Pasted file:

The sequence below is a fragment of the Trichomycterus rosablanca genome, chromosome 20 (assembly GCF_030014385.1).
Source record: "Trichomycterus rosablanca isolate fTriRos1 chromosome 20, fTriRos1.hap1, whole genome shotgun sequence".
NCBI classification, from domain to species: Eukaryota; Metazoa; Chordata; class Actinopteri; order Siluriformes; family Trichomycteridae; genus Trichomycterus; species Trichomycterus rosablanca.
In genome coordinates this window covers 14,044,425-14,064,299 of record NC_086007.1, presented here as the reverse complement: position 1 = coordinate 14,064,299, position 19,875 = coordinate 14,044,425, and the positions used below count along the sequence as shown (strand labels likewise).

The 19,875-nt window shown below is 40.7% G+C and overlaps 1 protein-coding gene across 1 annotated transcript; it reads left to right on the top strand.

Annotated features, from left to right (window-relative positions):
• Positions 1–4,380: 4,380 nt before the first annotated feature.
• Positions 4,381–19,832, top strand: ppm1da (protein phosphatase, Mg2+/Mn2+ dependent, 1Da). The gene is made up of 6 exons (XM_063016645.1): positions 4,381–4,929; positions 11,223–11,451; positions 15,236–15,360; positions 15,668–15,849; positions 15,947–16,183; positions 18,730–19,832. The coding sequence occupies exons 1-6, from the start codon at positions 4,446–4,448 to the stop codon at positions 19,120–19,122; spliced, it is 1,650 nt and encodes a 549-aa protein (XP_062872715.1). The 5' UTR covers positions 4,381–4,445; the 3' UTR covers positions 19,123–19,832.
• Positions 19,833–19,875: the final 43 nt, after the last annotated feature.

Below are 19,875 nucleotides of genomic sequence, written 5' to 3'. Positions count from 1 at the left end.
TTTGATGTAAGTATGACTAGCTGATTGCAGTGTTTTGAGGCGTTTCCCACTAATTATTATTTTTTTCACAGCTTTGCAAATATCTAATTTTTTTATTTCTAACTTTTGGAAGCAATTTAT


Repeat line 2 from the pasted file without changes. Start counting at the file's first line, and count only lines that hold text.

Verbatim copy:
Source record: "Trichomycterus rosablanca isolate fTriRos1 chromosome 20, fTriRos1.hap1, whole genome shotgun sequence".